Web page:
For Publishers, Books on Race and Racism Have Been a Surprising SuccessBreaking News
tags: racism, books, publishing
Now, in the midst of the worldwide protests over the death of George Floyd at the knee of a Minneapolis police officer, books about race and racism have rocketed back to the top of bestseller lists. The phenomenon runs the gamut from photography and children’s books to novels and memoirs and the “backlist” opus of legends such as James Baldwin and Toni Morrison. But at the crest of the tsunami are deeply analytical works about systemic racism that would have struggled to get attention from the mainstream publishing and critical world before the success of Coates’s book. Within book circles, their resurgence has stirred a mix of hopefulness and skepticism about how long the wide interest will last. At a time when matters from police reform to personal pledges to be part of the solution are under heated debate, it also raises the question of what calming down and reading a book can do to point the way.
When “Stamped From the Beginning: The Definitive History of Racist Ideas in America,” by historian Ibram X. Kendi, won the 2016 National Book Award for nonfiction, some in the industry were stunned. Kendi, then only 34 and the youngest winner ever, was published by Bold Type Books, a small imprint of the Hachette empire, and had tackled the hardly reader-friendly topic of how racist scientific theories and other notions were deliberately invented and spread to support black oppression. But “Stamped” became a bestseller, and this past week it was back among the top five best-selling books on Amazon, along with Kendi’s follow-up, “How to Be an Antiracist.”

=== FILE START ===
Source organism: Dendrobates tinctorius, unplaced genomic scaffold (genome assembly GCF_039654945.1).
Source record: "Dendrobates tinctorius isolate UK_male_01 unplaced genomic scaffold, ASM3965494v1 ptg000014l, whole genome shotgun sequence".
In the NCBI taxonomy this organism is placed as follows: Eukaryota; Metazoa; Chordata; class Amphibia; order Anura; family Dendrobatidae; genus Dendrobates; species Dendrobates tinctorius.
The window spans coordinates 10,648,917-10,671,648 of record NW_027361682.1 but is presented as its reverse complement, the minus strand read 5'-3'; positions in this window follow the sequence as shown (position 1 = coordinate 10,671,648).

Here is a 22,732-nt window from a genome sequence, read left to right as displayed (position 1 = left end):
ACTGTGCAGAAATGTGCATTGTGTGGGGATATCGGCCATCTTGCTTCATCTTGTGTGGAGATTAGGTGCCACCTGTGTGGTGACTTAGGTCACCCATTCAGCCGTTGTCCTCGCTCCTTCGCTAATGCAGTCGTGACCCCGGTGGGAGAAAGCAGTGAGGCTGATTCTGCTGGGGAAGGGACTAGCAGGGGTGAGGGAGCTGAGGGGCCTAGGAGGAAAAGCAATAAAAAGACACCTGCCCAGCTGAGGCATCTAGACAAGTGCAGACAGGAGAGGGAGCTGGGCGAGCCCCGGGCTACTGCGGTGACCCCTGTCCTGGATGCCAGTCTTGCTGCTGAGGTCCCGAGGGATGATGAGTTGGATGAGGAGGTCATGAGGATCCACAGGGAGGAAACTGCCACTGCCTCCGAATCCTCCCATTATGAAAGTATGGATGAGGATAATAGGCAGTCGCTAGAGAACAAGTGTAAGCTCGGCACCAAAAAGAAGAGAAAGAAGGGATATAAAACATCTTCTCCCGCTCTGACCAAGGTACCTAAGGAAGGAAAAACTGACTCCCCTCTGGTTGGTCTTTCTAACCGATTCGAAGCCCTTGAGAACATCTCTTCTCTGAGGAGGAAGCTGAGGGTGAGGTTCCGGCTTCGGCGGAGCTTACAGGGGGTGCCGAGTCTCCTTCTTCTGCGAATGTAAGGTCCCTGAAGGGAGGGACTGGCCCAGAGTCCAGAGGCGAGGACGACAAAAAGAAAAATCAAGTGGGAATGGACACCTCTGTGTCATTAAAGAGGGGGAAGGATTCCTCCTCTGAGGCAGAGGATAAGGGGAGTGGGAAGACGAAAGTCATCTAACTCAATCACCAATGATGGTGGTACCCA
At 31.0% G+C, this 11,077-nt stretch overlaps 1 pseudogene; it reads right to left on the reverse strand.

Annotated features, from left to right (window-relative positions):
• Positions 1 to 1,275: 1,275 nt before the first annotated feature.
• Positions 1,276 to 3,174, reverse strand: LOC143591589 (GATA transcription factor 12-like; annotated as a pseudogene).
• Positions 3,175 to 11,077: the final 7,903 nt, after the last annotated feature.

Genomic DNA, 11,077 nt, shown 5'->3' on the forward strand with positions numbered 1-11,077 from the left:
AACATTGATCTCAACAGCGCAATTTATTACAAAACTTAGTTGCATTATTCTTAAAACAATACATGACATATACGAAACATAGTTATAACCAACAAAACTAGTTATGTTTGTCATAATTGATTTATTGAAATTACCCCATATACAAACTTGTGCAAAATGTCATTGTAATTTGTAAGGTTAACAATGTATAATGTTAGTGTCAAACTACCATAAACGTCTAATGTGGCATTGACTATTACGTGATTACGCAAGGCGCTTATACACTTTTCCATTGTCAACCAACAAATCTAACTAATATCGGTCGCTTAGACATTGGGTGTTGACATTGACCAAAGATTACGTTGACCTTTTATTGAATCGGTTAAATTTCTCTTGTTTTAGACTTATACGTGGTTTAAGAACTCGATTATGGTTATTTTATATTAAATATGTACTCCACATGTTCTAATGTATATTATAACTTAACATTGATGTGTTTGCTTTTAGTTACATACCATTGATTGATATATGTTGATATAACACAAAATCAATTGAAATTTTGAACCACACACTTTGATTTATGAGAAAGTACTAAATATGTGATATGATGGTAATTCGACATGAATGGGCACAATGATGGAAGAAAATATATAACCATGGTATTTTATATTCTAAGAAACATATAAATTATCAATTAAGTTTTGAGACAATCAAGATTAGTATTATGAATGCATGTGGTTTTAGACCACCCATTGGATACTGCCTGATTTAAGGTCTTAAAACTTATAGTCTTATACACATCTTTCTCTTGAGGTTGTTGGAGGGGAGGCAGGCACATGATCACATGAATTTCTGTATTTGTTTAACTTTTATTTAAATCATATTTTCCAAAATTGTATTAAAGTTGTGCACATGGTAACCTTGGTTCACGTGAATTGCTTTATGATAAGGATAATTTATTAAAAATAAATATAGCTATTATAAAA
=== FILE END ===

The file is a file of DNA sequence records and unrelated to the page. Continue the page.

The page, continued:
No. 1 on Amazon was “White Fragility,” a sociological examination of the resistance of white people to examining their own racial biases and privilege, by Robin DiAngelo, a white PhD and lecturer. In just one week, sales of “The Color of Law,” by Richard Rothstein, a deeply researched dissection of the role of government in creating housing discrimination, “exploded” sixfold, according to Rothstein’s publisher, Bob Weil of Liveright, a division of W.W. Norton. “These are serious, factual, even wonky books about race that are being embraced by the public in a way we have never seen before,” Weil says.
For writers, journalists and industry professionals who have spent decades trying to get more attention for serious books on race, it’s been a time to reflect on how hard-fought those battles have been. “I remember 1992, when Toni Morrison, Alice Walker and Terry McMillan were all on the New York Times bestseller list at the same time,” recalls Jelani Cobb, a black Columbia journalism professor and staff writer for the New Yorker. “That was a great cause for celebration in the black community. But these books are different. None of them are easy books. ‘White Fragility’ is meant to make white people uncomfortable.”
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